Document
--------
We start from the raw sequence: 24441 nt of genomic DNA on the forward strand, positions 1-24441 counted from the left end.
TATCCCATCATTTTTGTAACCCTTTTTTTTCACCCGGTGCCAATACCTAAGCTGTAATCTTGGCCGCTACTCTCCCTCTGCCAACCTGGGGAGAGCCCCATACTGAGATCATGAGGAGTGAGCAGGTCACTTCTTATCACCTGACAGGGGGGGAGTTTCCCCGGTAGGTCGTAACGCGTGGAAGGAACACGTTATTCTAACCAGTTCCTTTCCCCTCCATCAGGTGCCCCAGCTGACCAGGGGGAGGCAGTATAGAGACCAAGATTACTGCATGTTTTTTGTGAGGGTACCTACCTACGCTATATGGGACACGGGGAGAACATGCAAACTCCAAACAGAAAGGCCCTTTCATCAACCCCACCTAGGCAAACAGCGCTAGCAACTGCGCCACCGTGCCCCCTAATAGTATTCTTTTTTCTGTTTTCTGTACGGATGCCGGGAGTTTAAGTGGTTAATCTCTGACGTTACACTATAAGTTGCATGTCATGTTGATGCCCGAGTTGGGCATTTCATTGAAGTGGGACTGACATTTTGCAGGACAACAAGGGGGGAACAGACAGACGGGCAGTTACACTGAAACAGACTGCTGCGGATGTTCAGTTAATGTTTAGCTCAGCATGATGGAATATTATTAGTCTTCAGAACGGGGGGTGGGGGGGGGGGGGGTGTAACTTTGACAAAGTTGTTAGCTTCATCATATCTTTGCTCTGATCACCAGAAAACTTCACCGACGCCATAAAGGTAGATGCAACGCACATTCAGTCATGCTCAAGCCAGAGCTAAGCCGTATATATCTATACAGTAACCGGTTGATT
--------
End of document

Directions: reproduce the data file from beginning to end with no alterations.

We start from the raw sequence: 24441 nt of genomic DNA on the forward strand, positions 1-24441 counted from the left end.
TATCCCATCATTTTTGTAACCCTTTTTTTTCACCCGGTGCCAATACCTAAGCTGTAATCTTGGCCGCTACTCTCCCTCTGCCAACCTGGGGAGAGCCCCATACTGAGATCATGAGGAGTGAGCAGGTCACTTCTTATCACCTGACAGGGGGGGAGTTTCCCCGGTAGGTCGTAACGCGTGGAAGGAACACGTTATTCTAACCAGTTCCTTTCCCCTCCATCAGGTGCCCCAGCTGACCAGGGGGAGGCAGTATAGAGACCAAGATTACTGCATGTTTTTTGTGAGGGTACCTACCTACGCTATATGGGACACGGGGAGAACATGCAAACTCCAAACAGAAAGGCCCTTTCATCAACCCCACCTAGGCAAACAGCGCTAGCAACTGCGCCACCGTGCCCCCTAATAGTATTCTTTTTTCTGTTTTCTGTACGGATGCCGGGAGTTTAAGTGGTTAATCTCTGACGTTACACTATAAGTTGCATGTCATGTTGATGCCCGAGTTGGGCATTTCATTGAAGTGGGACTGACATTTTGCAGGACAACAAGGGGGGAACAGACAGACGGGCAGTTACACTGAAACAGACTGCTGCGGATGTTCAGTTAATGTTTAGCTCAGCATGATGGAATATTATTAGTCTTCAGAACGGGGGGTGGGGGGGGGGGGGGTGTAACTTTGACAAAGTTGTTAGCTTCATCATATCTTTGCTCTGATCACCAGAAAACTTCACCGACGCCATAAAGGTAGATGCAACGCACATTCAGTCATGCTCAAGCCAGAGCTAAGCCGTATATATCTATACAGTAACCGGTTGATT